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This week, the most unlikely celebrities have manned the barricades, whether on Twitter or actually by going out and getting arrested. Others confessed their love for Prime Minister Vladimir Putin.

One of the most surreal news items on Tuesday was the detention of Bozhena Rynska, a gossip columnist for Izvestia and now for the web site, whose natural habitat is cocktail parties and Courchevel. But Rynska, who was taking photographs at the rally, was grabbed by indiscriminating riot police, despite showing a press card. A YouTube video shows her shouting from the clutches of the burly officers: “I’m Bozhena, film me!”

In extremis, even a gossip columnist and her prey can reach an entente, and it girl and journalist Ksenia Sobchak covered Rynska’s fate with sympathy on her Twitter account. “She often trashed me, sometimes fairly, more often not, but in times of misfortune, we are all equal,” Sobchak wrote philosophically. She herself has taken an ambivalent stance on the protests. She said she opposed falsifications but feared a “powder keg” of nationalism and still saw Putin, her father’s protege, as Russia’s “only real politician.” She wrote of her suspicion of jailed protest leader Alexei Navalny’s nationalist views and said: “to my great regret, he will come out in 15 days as a hero.”

Luckily Rynska was later released, but her Becky Sharpe blog has turned into something that reads more like dispatches from an occupied zone. The same goes for other popular blogs. Natalya Radulova, a Kommersant columnist who usually writes about relationships, has even switched from LiveJournal to Facebook to protect herself from an Internet crackdown. And when a celebrity gossip web site like is publishing tips on what to do if you’re arrested, you know something is up. Satirist Viktor Shenderovich wrote for Radio Liberty of the “world of glamour pouring into the ranks of the opposition.”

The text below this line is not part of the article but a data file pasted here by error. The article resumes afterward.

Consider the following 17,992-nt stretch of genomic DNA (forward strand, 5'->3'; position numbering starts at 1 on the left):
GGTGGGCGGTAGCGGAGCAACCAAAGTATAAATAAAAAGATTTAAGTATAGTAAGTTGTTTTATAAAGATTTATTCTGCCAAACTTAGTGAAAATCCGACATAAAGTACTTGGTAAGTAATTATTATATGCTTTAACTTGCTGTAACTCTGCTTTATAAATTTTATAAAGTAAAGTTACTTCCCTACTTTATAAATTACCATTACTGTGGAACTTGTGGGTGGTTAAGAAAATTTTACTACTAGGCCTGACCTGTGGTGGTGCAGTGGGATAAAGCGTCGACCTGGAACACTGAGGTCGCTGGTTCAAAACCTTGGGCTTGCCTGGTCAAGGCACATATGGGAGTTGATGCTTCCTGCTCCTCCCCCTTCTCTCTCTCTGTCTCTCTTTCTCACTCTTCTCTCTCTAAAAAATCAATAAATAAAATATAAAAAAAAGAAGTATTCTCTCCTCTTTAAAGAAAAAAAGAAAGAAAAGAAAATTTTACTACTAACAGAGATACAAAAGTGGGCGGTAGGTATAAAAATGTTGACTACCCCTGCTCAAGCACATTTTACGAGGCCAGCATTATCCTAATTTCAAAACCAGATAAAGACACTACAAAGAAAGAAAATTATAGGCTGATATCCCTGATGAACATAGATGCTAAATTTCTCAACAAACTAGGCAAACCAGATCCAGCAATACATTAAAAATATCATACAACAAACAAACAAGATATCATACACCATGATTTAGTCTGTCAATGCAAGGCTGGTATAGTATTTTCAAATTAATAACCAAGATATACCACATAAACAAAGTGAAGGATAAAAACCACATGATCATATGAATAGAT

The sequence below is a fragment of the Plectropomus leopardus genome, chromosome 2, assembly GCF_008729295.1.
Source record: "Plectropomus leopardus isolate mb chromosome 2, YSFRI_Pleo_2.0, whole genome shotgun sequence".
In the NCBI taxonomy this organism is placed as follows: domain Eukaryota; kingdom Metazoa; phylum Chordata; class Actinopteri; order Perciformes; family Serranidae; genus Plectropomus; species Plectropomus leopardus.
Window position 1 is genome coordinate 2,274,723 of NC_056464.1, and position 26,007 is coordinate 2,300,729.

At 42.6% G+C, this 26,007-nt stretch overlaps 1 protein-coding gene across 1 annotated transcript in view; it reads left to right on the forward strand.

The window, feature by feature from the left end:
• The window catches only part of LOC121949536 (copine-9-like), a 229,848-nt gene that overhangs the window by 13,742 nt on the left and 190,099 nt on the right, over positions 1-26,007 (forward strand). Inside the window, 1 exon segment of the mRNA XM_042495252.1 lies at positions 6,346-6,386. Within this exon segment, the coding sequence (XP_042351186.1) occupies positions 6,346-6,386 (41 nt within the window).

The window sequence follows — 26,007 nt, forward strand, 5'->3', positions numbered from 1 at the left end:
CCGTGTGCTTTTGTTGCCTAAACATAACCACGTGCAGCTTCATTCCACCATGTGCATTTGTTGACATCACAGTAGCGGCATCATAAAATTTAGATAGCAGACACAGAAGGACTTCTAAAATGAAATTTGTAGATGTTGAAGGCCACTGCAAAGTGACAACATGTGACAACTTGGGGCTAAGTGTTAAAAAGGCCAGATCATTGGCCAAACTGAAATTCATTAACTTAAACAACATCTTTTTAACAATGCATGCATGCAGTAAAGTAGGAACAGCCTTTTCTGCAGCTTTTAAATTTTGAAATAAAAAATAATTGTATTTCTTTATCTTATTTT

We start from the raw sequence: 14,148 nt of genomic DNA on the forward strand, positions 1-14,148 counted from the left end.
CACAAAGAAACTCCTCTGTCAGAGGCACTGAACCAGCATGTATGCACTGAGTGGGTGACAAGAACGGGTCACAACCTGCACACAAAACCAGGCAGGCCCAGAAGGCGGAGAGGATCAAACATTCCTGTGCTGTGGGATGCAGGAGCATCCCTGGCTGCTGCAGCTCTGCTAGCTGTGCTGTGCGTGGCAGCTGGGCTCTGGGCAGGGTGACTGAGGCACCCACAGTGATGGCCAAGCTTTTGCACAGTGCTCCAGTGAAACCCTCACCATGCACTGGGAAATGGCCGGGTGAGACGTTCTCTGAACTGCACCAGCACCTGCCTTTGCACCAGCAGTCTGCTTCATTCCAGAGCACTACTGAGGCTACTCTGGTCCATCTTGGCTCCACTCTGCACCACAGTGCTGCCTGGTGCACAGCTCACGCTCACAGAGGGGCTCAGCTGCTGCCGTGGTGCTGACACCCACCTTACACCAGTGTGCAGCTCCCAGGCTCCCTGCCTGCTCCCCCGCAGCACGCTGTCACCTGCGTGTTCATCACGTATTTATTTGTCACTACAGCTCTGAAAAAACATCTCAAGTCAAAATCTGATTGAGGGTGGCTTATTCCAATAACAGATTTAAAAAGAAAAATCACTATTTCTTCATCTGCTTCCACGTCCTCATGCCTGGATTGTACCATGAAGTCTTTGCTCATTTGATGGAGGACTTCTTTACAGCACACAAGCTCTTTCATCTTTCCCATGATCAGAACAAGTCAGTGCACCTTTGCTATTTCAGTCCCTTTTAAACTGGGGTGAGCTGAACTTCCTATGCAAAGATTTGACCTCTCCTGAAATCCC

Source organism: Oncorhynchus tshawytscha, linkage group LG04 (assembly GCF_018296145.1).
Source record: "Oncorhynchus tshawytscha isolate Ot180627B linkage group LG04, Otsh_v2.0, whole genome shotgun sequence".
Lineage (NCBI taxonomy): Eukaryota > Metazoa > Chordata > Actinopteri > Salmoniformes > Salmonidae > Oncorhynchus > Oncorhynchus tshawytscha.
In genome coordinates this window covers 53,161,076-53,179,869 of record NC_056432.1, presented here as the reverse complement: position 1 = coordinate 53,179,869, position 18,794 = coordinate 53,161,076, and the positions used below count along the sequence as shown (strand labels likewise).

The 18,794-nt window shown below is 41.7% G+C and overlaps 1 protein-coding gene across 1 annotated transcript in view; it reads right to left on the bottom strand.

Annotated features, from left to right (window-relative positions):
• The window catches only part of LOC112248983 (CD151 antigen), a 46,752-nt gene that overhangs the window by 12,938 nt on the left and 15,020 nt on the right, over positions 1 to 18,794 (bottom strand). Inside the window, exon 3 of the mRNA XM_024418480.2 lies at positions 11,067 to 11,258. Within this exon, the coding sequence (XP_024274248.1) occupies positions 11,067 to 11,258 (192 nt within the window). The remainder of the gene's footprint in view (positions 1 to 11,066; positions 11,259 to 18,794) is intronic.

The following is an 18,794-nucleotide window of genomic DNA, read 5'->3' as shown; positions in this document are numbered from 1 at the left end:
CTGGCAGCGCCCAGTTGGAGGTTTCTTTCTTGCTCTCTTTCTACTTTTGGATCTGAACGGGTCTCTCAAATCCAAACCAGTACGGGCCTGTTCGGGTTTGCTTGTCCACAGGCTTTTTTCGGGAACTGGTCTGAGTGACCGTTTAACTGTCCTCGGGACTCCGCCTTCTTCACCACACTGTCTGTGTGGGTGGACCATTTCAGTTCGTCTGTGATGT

From now on, “watch the gossip columns,” he said.

But not everyone decided to man the barricades. Figure skater Yevgeny Plushenko very publicly decided to jump ship from A Just Russia on the eve of the elections, hinting that his affections had shifted to the ruling party in a news conference gloatingly covered on Channel One news. He later wrote on Twitter that “I will only vote for Vladimir Putin.” The Olympic gold medalist, who only seems to have grace on ice, reportedly barely bothered turning up as a deputy in his home city of St. Petersburg.

And the delectable television host Tina Kandelaki somewhat bravely wrote on Twitter that she had voted for United Russia. Until recently she co-hosted Unreal Politics, a show that addressed some opposition topics and was closed by the other host, Andrei Kolesnikov, after host channel NTV rejected several episodes.

As usual, plenty of pop stars played free election day concerts, paid for by the authorities. This was highlighted when a plane was unable to take off in bad weather in Anadyr, Chukotka, stranding half of Russian show business — singer Valery Meladze, girl group Blestyashchiye and rock band Mumy Troll among them, RIA-Novosti reported. And in Oryol voters got free tickets to a concert by stars including teen idol Sergei Lazarev, Komsomolskaya Pravda reported.

Nevertheless, Lazarev retweeted the charming message about oral sex and sheep that appeared on President Dmitry Medvedev’s Twitter account on Wednesday after someone accessed the nuclear “Tweet” button.

“And this is the president of a great country?” he wrote, almost as if prepared to throw away his next election gigs.

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